You can’t rush these things.

Best mugshot ever

Within weeks of Hurricane Harvey making landfall, Texans lodged more than 3,000 complaints against hundreds of gas stations, hotels and grocery stores, accusing them of selling such essentials as gasoline or water at exorbitant prices.

Despite promises from Attorney General Ken Paxton and Gov. Greg Abbott to hold price gougers accountable, few of those complaints have resulted in prosecution, or even an initial investigation, records obtained by the Houston Chronicle show.

When a state of disaster is declared, Texas law prohibits businesses from charging highly inflated prices for necessities. The law is designed to protect consumers who may need to stock up on food, gas or water, or those who need a hotel room to escape a natural disaster.

Several consumers contacted by the Houston Chronicle said they filed complaints because they believed the state would go after the businesses aggressively. State officials say they are taking the accusations seriously, but it takes time to determine whether the complaints are legitimate.

“We are not going to frivolously or unadvisedly enter into any legal action with any company or any entity in any case, even in the instance of price gouging,” said Marc Rylander, a spokesman for the attorney general’s office. He said more legal actions, such as lawsuits, could be filed in coming days.

Paxton’s office received more than 3,340 price gouging complaints against more than 1,000 companies from Aug. 25 to Sept. 8, records show. About 790, or 24 percent, of those came from the Houston area.

At the end of September, Paxton’s office had launched investigations into 82 companies and filed three lawsuits.

Paxton’s office said there now are more than 5,000 complaints logged in its system. The increase comes from consumers reporting excessive pricing for repairs or rebuilding of flood-damaged homes.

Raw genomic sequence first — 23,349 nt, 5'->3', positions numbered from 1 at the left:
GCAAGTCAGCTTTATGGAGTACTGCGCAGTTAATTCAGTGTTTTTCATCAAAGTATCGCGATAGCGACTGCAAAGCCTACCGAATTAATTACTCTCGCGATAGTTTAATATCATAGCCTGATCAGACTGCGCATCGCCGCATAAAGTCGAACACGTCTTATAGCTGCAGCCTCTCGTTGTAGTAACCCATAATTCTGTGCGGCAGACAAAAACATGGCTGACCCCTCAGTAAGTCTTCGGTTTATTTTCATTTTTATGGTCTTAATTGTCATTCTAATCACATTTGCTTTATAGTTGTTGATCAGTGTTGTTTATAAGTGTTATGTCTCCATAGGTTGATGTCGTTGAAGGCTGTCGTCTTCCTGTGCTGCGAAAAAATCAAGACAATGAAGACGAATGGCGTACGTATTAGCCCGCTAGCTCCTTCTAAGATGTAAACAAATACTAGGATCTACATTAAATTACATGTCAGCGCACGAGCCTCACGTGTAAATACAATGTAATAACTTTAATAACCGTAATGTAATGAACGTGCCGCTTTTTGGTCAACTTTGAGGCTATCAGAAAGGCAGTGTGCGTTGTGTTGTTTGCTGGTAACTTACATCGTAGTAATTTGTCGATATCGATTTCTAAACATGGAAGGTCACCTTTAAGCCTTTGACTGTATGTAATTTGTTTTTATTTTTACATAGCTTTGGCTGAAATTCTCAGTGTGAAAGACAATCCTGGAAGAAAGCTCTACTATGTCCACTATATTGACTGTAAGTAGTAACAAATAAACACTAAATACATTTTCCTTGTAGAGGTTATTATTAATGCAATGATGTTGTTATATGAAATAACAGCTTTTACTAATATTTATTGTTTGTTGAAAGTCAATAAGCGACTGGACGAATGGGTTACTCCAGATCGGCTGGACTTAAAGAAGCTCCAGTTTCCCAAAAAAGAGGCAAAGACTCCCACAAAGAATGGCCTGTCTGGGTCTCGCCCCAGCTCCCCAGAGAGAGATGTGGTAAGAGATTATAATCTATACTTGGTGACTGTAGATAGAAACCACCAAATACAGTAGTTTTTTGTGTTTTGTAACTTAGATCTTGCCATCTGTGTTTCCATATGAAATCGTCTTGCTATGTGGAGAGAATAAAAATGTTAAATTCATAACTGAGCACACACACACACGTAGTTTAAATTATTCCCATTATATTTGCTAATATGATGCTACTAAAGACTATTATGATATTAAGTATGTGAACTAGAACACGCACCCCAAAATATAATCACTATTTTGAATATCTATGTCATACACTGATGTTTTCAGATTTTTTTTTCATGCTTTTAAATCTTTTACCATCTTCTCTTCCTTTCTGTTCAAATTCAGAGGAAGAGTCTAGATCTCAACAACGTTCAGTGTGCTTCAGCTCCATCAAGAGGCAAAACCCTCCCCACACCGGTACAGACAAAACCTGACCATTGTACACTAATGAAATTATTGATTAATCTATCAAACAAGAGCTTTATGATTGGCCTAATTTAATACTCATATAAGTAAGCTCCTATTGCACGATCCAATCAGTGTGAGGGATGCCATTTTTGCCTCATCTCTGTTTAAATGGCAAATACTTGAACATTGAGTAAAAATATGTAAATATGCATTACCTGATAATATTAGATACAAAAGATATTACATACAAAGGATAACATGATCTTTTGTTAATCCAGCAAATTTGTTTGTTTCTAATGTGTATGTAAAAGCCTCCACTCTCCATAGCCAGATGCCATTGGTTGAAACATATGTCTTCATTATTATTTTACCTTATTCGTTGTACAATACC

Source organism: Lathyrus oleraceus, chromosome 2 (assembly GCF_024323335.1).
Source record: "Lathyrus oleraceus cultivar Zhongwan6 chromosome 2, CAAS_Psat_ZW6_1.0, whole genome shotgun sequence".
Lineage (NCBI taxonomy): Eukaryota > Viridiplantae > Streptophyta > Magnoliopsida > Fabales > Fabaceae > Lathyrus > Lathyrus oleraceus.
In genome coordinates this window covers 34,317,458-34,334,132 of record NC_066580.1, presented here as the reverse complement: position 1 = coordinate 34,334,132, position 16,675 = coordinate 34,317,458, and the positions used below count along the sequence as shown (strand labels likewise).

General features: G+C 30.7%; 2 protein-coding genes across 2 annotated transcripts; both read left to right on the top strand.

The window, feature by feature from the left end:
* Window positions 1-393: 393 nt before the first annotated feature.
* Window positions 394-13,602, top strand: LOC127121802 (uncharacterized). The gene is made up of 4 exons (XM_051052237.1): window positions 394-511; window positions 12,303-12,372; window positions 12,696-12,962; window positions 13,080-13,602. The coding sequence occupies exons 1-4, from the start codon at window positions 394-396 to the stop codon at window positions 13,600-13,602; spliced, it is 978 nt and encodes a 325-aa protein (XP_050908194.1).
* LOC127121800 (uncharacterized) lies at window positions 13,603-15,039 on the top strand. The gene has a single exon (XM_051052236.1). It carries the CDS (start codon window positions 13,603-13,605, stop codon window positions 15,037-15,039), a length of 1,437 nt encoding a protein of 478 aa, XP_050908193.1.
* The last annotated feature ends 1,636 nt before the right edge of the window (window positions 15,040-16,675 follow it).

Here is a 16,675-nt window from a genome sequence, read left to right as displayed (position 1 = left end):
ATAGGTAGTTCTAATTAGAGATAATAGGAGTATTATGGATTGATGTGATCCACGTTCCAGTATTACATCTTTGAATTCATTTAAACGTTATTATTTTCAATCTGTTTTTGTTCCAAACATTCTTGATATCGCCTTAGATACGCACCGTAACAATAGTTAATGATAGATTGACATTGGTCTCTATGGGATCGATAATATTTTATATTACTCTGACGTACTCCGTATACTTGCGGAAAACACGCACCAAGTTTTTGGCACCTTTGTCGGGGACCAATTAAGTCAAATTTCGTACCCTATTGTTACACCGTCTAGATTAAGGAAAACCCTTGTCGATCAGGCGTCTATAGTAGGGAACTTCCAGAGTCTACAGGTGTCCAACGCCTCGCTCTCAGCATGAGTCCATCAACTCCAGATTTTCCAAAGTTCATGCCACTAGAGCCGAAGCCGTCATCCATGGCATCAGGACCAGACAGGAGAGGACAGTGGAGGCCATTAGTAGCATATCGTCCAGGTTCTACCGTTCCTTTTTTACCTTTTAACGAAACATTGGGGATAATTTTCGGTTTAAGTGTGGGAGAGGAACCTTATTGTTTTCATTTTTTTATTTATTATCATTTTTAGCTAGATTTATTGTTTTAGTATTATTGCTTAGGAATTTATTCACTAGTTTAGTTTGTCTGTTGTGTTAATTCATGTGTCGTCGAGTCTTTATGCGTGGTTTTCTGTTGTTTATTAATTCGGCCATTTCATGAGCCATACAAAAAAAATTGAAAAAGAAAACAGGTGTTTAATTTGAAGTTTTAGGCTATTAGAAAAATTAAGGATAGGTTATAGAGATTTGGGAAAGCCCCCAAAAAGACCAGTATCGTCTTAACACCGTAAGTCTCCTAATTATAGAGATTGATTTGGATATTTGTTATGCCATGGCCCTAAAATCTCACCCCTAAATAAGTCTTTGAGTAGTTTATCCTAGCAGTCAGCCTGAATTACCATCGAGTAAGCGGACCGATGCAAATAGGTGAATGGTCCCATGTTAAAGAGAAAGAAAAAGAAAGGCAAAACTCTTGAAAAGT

Rick McElvaney, a professor at the University of Houston Law Center, said there often are not enough lawyers in the attorney general’s office to cull through all the complaints. It also can take many weeks before a lawsuit is filed.

“The attorney general filing three lawsuits within the first two weeks was pretty quick,” McElvaney said. “But I am in a wait-and-see approach to see how many more they will do.”

So it’s a little early to say whether this is A Thing or not. Fair enough. It would be nice to know how things proceeded after Ike and Rita, or how long these things normally take in other states, so we might have a better idea when to check back. I don’t want to cry wolf so I’ll be patient for now, but not for long. Paxton, like Abbott before him, has no trouble being first in line to file a lawsuit against the feds when it suits his purposes, so he deserves no benefit of the doubt on this, a core function of his office. If he doesn’t show some results in a timely fashion, we need to hammer him for it.

Butterflies versus the wall

Go, butterflies!

The National Butterfly Center in South Texas sent a certified letter to the Department of Homeland Security (DHS) Wednesday stating its intent to sue over the construction of a border wall on its private property.

In July, Marianna Trevino-Wright, executive director of the center, discovered private contractors working for U.S. Customs and Border Protection (CBP) using chainsaws on protected habitat and widening a roadway on the center’s property to make way for the wall.

The letter alleges this is a violation of the center’s private property rights. Though exceptions exist for government workers maintaining levees for flood control, the National Butterfly Center’s attorney says the “conduct is outside the scope” of those permissions. “The express purpose of this entry and destruction is to enable the construction of a border wall,” the letter reads.